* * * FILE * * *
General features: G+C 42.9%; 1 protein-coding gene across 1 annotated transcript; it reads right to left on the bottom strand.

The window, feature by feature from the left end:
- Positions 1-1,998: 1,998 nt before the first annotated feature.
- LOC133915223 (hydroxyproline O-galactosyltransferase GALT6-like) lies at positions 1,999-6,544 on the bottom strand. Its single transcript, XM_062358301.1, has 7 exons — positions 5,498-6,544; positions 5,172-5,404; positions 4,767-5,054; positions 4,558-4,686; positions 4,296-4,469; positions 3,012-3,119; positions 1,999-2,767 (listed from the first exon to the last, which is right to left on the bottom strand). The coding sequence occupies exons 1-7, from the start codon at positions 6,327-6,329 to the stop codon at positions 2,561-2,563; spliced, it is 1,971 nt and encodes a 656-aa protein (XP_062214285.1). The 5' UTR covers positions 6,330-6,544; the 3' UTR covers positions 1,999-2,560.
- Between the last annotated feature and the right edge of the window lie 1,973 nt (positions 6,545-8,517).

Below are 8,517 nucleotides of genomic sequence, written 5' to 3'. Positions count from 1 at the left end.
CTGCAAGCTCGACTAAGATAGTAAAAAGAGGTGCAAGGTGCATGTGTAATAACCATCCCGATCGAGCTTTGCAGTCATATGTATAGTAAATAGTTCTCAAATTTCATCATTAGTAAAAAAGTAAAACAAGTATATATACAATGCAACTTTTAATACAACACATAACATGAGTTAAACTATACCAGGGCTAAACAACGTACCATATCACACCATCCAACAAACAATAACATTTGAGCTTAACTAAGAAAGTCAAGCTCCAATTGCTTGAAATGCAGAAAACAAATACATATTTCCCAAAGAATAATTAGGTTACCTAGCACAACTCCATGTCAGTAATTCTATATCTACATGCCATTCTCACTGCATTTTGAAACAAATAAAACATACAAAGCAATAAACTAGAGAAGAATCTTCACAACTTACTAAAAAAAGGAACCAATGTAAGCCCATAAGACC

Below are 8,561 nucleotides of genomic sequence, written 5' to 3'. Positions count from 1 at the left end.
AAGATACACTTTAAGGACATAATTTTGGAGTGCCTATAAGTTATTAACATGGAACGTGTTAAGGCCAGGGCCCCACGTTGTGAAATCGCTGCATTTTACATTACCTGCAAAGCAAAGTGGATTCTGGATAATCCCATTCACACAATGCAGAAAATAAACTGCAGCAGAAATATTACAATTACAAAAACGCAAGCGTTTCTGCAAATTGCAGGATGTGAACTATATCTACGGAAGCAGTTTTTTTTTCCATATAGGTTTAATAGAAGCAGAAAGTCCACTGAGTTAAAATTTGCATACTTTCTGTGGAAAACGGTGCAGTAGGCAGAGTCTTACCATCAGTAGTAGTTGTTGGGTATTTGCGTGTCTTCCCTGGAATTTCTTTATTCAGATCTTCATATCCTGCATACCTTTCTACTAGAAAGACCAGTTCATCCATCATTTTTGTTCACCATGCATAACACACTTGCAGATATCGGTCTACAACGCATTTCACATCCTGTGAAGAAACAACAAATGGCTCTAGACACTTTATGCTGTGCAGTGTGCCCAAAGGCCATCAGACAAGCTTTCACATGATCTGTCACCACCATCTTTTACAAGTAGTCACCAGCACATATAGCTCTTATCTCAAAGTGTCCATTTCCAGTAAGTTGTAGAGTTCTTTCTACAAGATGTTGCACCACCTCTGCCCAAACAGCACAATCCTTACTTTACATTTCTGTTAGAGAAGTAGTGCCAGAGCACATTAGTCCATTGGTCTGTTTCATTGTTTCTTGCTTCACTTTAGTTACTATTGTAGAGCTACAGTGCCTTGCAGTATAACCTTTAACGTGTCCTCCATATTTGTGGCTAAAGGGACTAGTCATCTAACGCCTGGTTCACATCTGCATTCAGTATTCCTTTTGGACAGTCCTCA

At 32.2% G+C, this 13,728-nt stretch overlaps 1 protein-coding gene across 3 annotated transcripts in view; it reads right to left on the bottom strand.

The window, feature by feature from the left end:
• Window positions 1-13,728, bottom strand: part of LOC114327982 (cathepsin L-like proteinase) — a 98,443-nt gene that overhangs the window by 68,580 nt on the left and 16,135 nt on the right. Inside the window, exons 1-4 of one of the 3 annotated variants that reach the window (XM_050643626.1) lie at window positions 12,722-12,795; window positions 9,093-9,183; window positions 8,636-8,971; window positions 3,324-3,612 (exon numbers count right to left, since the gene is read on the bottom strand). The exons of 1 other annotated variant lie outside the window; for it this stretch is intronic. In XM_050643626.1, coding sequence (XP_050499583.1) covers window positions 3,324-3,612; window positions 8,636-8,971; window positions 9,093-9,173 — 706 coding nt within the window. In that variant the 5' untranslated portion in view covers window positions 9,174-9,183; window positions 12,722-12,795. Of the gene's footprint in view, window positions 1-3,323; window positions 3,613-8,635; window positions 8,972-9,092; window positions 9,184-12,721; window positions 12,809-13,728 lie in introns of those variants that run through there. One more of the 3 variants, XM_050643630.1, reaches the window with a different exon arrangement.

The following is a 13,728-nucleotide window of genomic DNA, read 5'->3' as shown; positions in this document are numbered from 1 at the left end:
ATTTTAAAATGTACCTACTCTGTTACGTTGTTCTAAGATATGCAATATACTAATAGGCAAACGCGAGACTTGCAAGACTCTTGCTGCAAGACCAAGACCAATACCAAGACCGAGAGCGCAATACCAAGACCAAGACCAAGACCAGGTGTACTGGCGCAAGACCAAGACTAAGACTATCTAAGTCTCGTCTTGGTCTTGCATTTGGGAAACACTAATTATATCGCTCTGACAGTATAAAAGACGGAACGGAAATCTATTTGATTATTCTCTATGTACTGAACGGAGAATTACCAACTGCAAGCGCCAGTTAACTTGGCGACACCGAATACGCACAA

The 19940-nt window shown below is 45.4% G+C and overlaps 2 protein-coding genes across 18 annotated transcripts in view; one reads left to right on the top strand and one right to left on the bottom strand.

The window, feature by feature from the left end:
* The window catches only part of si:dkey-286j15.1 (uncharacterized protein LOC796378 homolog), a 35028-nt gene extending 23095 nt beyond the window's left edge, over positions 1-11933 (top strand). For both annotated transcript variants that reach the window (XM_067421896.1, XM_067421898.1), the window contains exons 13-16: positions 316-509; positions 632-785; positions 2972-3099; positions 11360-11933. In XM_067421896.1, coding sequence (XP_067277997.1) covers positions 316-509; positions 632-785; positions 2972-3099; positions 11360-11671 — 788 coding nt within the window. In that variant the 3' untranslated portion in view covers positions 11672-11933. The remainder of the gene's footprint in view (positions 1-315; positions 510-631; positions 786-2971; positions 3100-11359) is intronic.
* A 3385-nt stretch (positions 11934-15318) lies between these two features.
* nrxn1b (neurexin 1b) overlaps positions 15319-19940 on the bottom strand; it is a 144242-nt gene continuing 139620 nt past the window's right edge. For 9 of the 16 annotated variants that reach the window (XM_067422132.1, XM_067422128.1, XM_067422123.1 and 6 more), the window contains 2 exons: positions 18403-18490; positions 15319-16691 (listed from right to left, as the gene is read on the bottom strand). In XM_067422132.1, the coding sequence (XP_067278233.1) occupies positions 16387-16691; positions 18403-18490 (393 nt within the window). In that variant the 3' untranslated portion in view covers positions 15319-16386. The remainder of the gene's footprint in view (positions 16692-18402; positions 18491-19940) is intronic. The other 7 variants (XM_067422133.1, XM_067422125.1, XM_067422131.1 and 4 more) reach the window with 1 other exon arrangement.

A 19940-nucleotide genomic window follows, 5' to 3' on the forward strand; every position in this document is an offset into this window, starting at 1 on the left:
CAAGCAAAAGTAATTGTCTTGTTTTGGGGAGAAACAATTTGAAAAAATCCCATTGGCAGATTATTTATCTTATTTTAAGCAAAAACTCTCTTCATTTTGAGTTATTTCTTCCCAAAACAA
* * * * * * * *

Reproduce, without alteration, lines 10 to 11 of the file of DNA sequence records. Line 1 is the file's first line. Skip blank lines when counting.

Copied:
At 32.2% G+C, this 13,728-nt stretch overlaps 1 protein-coding gene across 3 annotated transcripts in view; it reads right to left on the bottom strand.

The window, feature by feature from the left end: